There’s an overwhelming amount of data and headlines circulating. This column is my attempt to make sense of it all for you, the real estate professional, from an overall economic standpoint.
Let’s talk about a somewhat little-known Fannie Mae survey that’s followed closely by people like myself and doesn’t get enough attention, at least in my opinion.
It’s the National Housing Survey, and this survey was started in 2010 to generate new timely information regarding consumers attitudes, intentions and their financial conditions as it relates to housing. I particularly like it because it’s the only significant national, monthly survey of consumers that focuses primarily on housing.
And it’s particularly valuable to me because, generally speaking, traditional economic data looks backward, but surveys are different. They can show how consumers are reacting to changes in economic conditions that are happening right now, and the data can also give me great insights as to what they are thinking about the future as well.
So, every month Fannie collates the answers of 1,000 consumers across the country to 100 survey questions.
Let’s talk specifically about the responses to six of the questions that are part of the survey. These six questions are collated into an index called the Home Purchase Sentiment Index.
And the survey is constructed from consumers’ answers to these six questions. The first two look at whether it’s a good or bad time to buy or to sell a house; the second two look at what direction they expect home prices and mortgage interest rates to take; and the final two look at how concerned they are about losing their jobs and whether their incomes are higher now than they were a year ago.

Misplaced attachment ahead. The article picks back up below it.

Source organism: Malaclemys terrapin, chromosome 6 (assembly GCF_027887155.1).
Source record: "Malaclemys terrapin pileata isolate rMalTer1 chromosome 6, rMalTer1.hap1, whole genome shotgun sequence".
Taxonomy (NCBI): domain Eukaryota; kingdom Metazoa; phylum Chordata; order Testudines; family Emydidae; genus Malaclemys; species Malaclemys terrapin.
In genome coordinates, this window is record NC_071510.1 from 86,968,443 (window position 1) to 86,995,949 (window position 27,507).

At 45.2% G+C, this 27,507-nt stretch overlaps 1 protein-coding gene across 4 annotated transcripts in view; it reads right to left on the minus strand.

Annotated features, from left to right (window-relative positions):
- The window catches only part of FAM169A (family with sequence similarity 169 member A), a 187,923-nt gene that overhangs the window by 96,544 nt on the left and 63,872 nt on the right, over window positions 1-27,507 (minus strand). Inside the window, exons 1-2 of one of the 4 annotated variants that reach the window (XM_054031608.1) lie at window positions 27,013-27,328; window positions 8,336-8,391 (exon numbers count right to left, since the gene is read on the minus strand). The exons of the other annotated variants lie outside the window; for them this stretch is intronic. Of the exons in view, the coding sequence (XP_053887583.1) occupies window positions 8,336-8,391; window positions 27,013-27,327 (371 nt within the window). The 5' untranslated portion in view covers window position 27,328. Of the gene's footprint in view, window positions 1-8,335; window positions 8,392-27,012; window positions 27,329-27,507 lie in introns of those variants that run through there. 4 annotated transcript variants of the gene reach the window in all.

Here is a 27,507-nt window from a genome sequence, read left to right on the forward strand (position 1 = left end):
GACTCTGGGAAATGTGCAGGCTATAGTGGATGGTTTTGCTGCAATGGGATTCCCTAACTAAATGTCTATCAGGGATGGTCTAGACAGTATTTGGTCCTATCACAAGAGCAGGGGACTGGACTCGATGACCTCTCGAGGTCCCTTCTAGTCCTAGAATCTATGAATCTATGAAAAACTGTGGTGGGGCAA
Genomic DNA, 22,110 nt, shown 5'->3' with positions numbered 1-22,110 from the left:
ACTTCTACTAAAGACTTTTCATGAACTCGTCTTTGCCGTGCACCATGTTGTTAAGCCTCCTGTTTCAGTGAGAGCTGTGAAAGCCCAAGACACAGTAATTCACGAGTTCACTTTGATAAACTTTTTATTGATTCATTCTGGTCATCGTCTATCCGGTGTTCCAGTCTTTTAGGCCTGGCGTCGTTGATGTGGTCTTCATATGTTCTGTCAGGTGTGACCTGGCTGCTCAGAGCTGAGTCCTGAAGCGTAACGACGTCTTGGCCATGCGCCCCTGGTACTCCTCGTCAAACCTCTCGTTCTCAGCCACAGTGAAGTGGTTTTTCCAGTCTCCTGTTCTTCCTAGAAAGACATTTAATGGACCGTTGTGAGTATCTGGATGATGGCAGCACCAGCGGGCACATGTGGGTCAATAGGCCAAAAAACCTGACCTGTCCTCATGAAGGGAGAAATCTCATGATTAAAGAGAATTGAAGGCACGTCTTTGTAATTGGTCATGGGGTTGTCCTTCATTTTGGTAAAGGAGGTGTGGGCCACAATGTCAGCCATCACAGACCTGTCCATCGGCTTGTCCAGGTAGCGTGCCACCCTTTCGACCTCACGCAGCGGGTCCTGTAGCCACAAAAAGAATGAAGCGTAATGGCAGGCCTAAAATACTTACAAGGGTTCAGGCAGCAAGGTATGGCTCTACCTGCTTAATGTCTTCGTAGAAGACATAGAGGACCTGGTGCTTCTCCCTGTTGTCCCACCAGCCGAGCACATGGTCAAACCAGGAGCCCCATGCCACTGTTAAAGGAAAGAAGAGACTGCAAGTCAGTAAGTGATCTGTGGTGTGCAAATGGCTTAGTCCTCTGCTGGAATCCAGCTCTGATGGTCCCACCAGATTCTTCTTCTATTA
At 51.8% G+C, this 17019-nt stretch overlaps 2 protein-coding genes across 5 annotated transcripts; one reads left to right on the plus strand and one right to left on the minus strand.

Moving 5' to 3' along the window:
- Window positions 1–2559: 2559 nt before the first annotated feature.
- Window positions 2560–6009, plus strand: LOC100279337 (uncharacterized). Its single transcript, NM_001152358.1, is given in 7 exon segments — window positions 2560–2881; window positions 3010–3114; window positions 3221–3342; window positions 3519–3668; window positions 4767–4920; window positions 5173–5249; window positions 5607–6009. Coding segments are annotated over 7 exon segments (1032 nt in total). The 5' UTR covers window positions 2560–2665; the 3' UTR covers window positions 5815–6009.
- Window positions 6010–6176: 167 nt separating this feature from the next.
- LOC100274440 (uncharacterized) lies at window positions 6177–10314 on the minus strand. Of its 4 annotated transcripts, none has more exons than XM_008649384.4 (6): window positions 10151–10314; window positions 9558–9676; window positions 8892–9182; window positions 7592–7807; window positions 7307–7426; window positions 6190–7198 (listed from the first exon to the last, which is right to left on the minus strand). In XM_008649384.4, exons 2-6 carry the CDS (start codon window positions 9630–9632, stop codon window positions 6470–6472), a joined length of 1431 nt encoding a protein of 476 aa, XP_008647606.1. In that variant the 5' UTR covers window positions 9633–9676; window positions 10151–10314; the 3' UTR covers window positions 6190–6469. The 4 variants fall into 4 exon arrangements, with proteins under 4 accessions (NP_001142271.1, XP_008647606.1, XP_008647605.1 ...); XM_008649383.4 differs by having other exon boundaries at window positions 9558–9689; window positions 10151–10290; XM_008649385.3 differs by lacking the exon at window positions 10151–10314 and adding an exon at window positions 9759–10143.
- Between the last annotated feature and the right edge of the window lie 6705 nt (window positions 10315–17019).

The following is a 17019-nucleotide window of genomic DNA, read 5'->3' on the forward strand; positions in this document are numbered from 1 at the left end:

So, let’s take a look at the most recent survey results.
This shows the aggregate index level over time, and there’s really nothing too exciting here, with a few anomalies, the trend has been positive over the past eight-plus years, or it was until COVID-19 hit. Now, given the massive drop that COVID-19 created, I thought that it would be more interesting to look at recent moves in the index rather than looking at the longer-term trend.
The index was plodding along rather nicely through February, but when the pandemic really hit in March, it dropped significantly and got even worse in April with the overall index at a level not seen since the end of 2011.
But it turned around remarkably rapidly with a decent improvement in May and an even greater increase in June. Of course, the level is still down by 15 points when compared to a year ago, but the snap back is certainly impressive.
What led to this very quick turnaround?
People who thought that now would be a good time to buy a home jumped to a net positive of 34 percent in June from just 2 percent in April. And 61 percent thought it was a good time to buy, which matches the level last seen in November of 2019.
Now, I did want to mention that there is another question in the broader survey that asks renters if they would buy or rent again if they were going to move.